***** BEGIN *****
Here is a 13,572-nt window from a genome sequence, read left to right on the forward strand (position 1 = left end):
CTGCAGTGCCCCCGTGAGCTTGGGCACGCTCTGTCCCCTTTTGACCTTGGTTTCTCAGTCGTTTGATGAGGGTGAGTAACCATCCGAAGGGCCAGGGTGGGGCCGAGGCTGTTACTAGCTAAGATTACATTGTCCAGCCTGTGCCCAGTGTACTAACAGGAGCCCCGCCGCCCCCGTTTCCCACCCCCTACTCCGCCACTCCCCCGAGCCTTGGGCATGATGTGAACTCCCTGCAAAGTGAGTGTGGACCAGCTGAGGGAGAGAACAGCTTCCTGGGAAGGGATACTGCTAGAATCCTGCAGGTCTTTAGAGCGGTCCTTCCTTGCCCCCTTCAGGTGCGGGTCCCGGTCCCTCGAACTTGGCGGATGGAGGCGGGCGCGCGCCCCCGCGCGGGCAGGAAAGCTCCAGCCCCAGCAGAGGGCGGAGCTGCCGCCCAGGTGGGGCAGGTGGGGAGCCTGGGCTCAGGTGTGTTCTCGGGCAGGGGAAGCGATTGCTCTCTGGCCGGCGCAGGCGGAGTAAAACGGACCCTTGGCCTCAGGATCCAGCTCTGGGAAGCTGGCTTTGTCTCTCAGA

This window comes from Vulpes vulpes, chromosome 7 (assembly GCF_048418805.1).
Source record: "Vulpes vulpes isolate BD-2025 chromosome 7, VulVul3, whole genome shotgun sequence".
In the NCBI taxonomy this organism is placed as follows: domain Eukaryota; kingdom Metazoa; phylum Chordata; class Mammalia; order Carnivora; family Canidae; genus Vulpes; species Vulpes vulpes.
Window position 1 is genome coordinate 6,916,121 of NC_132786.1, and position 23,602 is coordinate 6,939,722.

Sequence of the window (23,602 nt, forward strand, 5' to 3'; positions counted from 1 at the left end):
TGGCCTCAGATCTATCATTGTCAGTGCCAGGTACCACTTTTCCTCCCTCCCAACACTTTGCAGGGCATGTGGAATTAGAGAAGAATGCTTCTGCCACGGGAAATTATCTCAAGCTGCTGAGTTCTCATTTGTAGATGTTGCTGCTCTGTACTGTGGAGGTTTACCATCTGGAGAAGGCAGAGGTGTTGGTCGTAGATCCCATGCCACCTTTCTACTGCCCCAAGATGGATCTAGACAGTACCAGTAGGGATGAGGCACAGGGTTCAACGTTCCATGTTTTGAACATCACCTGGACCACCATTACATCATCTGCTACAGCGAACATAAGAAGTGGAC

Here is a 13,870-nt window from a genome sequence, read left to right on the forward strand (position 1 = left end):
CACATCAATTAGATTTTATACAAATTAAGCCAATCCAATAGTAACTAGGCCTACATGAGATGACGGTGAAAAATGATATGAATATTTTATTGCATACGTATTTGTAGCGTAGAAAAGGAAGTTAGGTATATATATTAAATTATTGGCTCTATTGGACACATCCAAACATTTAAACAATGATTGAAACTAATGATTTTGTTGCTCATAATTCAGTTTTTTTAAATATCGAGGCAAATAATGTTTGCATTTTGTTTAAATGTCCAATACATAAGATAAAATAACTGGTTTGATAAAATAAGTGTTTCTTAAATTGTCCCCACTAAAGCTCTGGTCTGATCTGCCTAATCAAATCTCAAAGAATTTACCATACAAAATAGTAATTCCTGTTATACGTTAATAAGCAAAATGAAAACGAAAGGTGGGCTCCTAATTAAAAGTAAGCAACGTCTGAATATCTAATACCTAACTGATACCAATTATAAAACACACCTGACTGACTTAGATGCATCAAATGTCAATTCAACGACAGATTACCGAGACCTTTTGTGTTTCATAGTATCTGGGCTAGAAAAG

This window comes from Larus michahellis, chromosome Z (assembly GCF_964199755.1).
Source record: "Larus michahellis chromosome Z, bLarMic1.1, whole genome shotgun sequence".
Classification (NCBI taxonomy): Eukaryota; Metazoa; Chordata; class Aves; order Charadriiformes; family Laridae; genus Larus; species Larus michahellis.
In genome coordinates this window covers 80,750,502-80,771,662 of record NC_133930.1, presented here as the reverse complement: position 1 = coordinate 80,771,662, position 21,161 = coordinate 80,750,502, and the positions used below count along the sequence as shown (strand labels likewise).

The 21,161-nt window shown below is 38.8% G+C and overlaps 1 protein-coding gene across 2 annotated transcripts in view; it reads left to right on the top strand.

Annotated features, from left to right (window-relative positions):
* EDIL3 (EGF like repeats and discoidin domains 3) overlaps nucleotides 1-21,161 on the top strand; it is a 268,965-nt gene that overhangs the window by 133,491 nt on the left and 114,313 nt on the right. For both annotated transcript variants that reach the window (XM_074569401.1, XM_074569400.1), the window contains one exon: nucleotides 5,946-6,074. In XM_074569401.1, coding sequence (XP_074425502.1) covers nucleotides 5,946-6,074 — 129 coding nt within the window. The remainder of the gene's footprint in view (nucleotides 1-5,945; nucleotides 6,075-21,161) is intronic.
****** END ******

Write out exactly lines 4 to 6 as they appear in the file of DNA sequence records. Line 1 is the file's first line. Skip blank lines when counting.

Source record: "Vulpes vulpes isolate BD-2025 chromosome 7, VulVul3, whole genome shotgun sequence".
In the NCBI taxonomy this organism is placed as follows: domain Eukaryota; kingdom Metazoa; phylum Chordata; class Mammalia; order Carnivora; family Canidae; genus Vulpes; species Vulpes vulpes.
Window position 1 is genome coordinate 6,916,121 of NC_132786.1, and position 23,602 is coordinate 6,939,722.